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Tuesday, October 21, 2014

Doug's Domain

Doug Vetter, ATP/CFI

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Tuesday, March 17, 2009

Another Day, Another CEL

I gave the car a much needed bath on Sunday and then topped off the tank in prep for the work week. Not far from my home during the commute Monday morning the Check Engine Light (CEL) illuminated again. I think it was at this point I mumbled to myself that BMW should have named that light "Check Blood Pressure", because every time it illuminates it means money will exit my wallet faster than an afterburner burns jet fuel, and if it's anything that irritates me more in a trying economy it's spending extra money that I'd just as soon put into my savings account.

(Image: Scan of GT1 fuel tank leak fault code page) Always the DIYer, however, I quickly donned my troubleshooting cap and realized that while it could be something related to the catalytic converters (again), that was pretty unlikely. Even I'm not that skeptical. So I began to think -- what else could the OBD system complain about that would not cause any rough running. Hmmm....that charcoal canister (that filters fuel tank vapors) is getting up there in age and they most certainly don't last forever. Then I asked myself the same question I ask when debugging software -- what else has changed recently? And then the light bulb came on -- I refueled. Could this be something as simple as a loose fuel cap?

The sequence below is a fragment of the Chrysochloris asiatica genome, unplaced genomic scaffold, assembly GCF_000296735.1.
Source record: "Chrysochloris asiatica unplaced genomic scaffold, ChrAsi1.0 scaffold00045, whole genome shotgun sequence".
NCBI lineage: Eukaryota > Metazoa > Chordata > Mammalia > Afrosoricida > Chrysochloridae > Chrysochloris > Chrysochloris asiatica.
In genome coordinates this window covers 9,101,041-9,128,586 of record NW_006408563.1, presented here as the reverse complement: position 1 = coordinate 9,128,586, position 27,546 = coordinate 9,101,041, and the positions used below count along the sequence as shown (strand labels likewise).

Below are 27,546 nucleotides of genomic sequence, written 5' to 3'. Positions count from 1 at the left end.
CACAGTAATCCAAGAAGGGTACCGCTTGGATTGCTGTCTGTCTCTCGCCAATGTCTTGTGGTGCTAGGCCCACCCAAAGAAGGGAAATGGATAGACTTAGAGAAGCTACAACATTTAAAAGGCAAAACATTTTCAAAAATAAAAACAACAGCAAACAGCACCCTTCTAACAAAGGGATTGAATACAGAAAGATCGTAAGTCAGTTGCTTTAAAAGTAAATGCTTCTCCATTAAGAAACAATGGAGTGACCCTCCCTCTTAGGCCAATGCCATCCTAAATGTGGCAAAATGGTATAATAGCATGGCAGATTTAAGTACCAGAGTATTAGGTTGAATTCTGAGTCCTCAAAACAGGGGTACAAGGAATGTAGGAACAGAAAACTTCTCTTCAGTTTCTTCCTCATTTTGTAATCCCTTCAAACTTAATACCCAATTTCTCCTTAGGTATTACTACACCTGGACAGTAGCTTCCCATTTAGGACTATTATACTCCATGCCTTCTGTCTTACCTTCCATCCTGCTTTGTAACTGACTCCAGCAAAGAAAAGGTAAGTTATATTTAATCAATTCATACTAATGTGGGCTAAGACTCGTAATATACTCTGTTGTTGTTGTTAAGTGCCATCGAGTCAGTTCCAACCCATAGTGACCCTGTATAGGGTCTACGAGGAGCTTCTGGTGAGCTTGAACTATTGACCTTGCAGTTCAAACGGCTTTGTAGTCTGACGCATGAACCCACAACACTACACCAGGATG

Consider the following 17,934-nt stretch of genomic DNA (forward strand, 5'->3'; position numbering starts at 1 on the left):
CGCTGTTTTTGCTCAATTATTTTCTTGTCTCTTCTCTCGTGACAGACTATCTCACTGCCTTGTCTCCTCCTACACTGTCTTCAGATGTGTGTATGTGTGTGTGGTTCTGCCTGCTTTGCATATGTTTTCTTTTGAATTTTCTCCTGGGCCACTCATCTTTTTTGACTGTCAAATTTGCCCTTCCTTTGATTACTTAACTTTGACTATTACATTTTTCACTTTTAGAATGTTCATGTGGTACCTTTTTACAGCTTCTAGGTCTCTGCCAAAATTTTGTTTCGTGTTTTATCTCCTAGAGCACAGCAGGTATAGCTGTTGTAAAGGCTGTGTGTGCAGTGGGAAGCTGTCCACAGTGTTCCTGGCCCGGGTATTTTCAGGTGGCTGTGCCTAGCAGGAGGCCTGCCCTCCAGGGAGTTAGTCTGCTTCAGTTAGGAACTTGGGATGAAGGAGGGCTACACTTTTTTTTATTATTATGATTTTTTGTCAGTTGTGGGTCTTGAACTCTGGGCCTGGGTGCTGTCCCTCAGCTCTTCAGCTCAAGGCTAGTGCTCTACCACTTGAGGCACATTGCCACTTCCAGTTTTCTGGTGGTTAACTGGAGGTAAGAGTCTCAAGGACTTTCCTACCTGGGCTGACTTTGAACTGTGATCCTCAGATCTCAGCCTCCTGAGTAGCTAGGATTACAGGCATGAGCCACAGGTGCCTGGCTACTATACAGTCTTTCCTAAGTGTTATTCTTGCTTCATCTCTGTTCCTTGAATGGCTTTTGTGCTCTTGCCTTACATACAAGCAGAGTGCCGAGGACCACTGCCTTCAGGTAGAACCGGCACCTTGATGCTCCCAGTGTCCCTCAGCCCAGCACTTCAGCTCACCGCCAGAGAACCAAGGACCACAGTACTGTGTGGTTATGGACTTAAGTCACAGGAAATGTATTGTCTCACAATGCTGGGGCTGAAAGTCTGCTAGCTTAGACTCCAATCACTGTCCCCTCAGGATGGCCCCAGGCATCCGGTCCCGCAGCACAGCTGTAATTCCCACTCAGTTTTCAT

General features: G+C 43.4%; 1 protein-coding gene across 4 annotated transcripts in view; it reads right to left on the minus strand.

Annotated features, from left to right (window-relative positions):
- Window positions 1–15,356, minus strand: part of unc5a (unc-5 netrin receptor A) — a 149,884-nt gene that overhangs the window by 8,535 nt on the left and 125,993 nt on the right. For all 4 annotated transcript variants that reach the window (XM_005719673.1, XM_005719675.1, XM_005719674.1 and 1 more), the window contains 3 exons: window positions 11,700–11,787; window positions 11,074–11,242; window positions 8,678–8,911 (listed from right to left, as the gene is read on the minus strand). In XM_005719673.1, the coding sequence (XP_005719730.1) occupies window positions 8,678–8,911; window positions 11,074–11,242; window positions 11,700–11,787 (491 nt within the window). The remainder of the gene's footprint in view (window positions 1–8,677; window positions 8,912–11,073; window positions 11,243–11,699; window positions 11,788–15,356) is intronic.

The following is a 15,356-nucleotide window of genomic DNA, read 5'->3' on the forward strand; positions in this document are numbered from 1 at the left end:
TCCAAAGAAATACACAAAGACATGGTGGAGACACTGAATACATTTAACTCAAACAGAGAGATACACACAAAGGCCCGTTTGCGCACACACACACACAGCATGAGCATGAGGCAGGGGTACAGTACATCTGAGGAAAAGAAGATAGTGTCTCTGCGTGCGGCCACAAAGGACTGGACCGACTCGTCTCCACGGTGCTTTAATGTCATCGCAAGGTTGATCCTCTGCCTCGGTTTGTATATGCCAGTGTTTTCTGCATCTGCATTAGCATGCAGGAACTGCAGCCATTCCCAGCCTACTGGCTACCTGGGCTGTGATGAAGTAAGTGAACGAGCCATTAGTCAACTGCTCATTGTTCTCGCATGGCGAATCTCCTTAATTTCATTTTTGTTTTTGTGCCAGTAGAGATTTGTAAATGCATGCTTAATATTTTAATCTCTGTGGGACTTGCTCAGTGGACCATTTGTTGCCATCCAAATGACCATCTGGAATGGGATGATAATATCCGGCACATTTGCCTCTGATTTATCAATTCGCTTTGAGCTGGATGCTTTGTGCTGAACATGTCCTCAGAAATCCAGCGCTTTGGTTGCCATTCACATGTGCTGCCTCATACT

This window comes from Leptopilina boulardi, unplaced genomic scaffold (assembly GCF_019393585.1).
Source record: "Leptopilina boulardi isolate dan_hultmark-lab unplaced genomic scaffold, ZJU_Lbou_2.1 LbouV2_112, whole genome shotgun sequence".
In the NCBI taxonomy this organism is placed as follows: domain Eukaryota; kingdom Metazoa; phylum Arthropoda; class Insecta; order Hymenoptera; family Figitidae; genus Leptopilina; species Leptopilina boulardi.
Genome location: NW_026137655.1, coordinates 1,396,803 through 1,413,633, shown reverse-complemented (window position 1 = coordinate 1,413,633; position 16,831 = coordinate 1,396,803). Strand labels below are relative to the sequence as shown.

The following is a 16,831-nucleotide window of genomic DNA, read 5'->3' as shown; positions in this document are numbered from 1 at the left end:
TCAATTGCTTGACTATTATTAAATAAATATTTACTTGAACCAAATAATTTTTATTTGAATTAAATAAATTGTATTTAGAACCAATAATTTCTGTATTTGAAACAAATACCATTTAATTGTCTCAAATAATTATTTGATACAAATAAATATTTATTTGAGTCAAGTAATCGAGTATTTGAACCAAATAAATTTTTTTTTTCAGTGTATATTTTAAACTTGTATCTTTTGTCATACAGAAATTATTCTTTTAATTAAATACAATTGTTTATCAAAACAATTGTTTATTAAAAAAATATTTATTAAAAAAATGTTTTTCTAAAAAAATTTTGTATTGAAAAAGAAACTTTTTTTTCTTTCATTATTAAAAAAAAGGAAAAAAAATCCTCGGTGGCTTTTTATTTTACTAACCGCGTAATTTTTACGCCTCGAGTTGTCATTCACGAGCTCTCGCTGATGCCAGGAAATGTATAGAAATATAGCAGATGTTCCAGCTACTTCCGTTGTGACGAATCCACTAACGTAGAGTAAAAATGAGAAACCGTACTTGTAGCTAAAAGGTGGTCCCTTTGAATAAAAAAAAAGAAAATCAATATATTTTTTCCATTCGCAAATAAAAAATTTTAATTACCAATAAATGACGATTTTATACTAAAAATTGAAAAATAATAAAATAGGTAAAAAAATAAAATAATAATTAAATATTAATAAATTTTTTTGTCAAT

Intent on remedying this with as little pain and suffering as possible I pulled over to the side of the road, threw on the flashers and dodged the oncoming traffic while I made my way to the far side of the vehicle to check the cap. And sure enough, I found the cap fully tightened but half latched (meaning, one of the tabs that locks with the filler collar was outside the collar flange). Relieved, I quickly refastened the cap, cursed the intelligence of the particle physicist / gas station attendant that filled my tank and hopped back in the car. As I pulled away I then pondered the question of whether the CEL would extinguish on its own now that the problem was corrected -- as it is known to do for other faults including those related to the catalytic converters.

Rather than hold you in suspense I'll tell you the answer is NO. A fuel system leak fault is permanent and must be cleared with appropriate diagnostic equipment. And there is no threshold with this fault -- if it happens once it will illuminate the CEL. This morning I brought the car into the dealer to have my tech pull the codes and the result was what I expected (see picture). Best of all, it didn't cost me a thing, and I even got to chat with a cute girl in the showroom while I laid on the floor under a new M3 analyzing how easy it would be to work on. I think she thought I was a little crazy. She was probably right.

Moral of the story? If you are forced to tolerate full service gas stations or are simply one of those lazy people like me who've become used to full service stations and don't want to get out of the car, just take the 30 seconds required to check the cap yourself and avoid this headache.

Mileage: 173900